Tonight, I plan to offer a brief essay on three kinds of taxation models, and some thoughts about them based on the information that I found. The three models specifically are the progressive income tax that is presently used, the progressive consumption tax that is espoused by Robert Frank, and a proportional income tax that is considered in the article “Progressive Taxation Reconsidered” by Hayek. They all have their considerations and their champions, but they all have the same objective: to give the government that works for the people the money it needs to operate effectively.
First is the progressive income tax model. It is, as previously noted, the model that is presently used. As such, it is the one that has the most evidence, and the most baggage from all of us. Its theory is simple: it is meant to keep the government funded, without reducing the purchasing power of the people in the country (http://nontrivialpursuits.org/Tax_Policy.htm), which is all very well and good. However, Hayek discusses that this kind of taxation is vulnerable to political manipulation by the most populous and therefore most powerful groups, which would be the middle class. The political machinations that Hayek discusses shift the tax burden off the middle class; presumably, the intent is that the upper class bear the burden, but the lower class also bears a disproportionate amount under the system.
Progressive consumption would work very differently. It would tax the purchases that people make, adding to the price of already expensive items (http://www.economist.com/blogs/democracyinamerica/2010/11/inequality_and_executive_pay). This would have the desirable effect of not completely killing the expensive items. They would still be available for the consumer who wanted them. However, there was a concern raised (http://www.americantaxpolicyinstitute.org/pdf/ShaviroPCT.pdf) that different tax policies between the Untied States, if we adopt this model, and a trade partner that still has progressive income tax, could make the act of trading very difficult. Also, it strikes me, personally, as possible that a person of wealth could buy exclusively from foreign providers and have his or her purchases imported to try to duck the tax. Never mind that this could easily be more expensive in the long run; people will do what they believe is in their best interest, even if they are dead wrong.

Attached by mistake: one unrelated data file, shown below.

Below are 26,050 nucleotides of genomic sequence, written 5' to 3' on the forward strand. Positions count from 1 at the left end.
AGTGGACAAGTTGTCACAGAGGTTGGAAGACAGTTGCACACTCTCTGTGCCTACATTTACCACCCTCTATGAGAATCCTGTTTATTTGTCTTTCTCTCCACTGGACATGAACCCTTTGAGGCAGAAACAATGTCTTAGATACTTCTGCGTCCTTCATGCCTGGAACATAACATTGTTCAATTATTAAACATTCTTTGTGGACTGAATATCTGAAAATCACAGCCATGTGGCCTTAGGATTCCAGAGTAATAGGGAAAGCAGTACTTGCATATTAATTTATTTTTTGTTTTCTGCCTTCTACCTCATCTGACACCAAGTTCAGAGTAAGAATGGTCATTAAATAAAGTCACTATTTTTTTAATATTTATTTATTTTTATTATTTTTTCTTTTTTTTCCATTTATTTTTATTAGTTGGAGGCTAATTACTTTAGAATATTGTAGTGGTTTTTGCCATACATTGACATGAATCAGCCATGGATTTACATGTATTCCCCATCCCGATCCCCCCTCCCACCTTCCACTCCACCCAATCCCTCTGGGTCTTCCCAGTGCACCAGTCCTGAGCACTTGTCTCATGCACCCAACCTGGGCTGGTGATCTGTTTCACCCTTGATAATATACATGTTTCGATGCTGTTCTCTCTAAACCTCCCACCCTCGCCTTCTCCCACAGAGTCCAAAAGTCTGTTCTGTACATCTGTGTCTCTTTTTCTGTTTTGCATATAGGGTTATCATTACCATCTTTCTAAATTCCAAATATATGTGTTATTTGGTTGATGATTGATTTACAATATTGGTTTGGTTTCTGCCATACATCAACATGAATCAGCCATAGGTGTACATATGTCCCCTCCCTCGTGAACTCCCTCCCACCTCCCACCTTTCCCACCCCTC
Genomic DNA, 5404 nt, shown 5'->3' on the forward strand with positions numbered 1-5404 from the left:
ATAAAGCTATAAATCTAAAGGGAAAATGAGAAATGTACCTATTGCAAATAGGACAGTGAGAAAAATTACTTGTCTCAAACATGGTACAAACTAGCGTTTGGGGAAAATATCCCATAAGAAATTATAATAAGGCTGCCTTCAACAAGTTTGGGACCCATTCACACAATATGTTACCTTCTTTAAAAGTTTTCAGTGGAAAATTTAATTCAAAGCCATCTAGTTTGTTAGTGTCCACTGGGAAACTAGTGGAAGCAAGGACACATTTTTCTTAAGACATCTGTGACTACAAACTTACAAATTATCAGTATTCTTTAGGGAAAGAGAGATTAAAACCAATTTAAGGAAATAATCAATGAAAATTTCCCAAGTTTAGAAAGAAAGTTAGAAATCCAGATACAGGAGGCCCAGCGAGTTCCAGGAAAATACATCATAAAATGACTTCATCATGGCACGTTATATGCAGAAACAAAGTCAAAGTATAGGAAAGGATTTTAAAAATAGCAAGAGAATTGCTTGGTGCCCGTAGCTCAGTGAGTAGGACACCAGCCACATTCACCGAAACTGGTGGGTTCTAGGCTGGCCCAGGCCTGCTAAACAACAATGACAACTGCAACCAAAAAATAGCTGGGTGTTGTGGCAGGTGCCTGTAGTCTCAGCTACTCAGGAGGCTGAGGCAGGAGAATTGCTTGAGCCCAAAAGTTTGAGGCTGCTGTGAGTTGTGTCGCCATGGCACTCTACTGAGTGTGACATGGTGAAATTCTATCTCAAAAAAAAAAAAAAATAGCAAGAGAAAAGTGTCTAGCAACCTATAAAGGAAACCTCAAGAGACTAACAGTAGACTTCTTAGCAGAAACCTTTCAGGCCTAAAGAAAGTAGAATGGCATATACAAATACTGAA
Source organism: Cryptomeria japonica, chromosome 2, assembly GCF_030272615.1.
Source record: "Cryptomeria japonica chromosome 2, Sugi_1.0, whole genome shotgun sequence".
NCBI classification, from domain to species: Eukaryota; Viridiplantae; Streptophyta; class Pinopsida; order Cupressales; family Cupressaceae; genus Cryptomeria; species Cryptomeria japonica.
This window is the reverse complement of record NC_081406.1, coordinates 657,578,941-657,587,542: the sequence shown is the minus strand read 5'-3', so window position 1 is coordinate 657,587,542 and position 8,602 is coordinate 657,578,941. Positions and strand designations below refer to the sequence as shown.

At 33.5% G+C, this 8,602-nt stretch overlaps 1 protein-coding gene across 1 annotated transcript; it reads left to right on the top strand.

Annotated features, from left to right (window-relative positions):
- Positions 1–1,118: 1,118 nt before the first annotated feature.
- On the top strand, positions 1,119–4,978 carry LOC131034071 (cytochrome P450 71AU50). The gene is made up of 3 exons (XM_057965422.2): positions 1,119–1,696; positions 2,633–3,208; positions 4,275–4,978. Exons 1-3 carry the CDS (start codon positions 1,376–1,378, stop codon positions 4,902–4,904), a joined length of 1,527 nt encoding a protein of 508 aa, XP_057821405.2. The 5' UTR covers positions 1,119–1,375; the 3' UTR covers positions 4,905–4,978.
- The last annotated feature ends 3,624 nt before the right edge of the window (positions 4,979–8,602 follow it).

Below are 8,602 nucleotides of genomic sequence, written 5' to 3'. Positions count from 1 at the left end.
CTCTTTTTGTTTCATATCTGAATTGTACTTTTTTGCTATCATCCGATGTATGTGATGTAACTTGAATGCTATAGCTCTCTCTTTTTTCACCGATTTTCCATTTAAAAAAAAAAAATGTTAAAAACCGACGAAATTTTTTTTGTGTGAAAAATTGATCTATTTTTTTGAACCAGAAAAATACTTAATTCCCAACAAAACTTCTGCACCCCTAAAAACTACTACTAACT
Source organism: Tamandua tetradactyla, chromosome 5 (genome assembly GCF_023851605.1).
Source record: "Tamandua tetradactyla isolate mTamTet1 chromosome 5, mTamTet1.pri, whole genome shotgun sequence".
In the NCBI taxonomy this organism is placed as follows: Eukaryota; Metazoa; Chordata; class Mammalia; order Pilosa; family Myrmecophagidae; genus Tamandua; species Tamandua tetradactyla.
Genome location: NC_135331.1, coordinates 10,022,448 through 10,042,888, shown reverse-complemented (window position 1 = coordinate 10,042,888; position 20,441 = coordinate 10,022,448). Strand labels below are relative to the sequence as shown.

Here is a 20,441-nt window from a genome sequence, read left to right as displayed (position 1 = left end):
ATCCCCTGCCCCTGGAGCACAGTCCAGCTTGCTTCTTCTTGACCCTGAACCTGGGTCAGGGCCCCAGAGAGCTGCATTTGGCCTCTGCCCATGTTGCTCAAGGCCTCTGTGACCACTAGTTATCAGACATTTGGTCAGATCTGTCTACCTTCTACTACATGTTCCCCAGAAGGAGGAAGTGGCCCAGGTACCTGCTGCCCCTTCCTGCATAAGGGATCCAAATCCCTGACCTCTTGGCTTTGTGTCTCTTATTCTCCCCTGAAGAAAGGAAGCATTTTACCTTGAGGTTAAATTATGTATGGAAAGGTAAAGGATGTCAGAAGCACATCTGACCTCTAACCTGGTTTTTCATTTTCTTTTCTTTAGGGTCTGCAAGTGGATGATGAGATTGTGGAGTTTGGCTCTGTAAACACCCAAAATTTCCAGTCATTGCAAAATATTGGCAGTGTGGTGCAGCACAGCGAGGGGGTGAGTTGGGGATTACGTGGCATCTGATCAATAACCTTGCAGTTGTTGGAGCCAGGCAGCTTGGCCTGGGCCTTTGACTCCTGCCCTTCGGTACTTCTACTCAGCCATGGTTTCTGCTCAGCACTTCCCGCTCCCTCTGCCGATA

Finally, there is the proportional income tax that Hayek was discussing. It is, just like it sounds like, a tax where everyone pays the same percentage of their income in taxes. It is quite simple sounding, and has the advantage of being fairer than the progressive income tax (http://smallbusiness.chron.com/proportional-tax-system-16054.html) , as discussed at length above. The only downside that I could find came from the assumption that the tax was being levied as a sales tax, rather than an income tax; that would be unfair, because someone who makes $30,000 annually would be hurt more than one who makes $300,000.
So, ultimately, what I have found indicates that the progressive income tax that we presently have is the least effective and most unfair model of taxation. The proportional income tax seems to be the simplest one, and the most immune to political tampering, but the progressive consumption tax would be the most fine tunable. In the case of both, however, there is one thing that I can’t help but be concerned with, and that is trade. In the case of consumption taxes especially; the WTO has the ability to pressure nations, even the United States, into changing their laws. Without a trade conversion ability, these taxes may prove to be politically difficult on the international scale.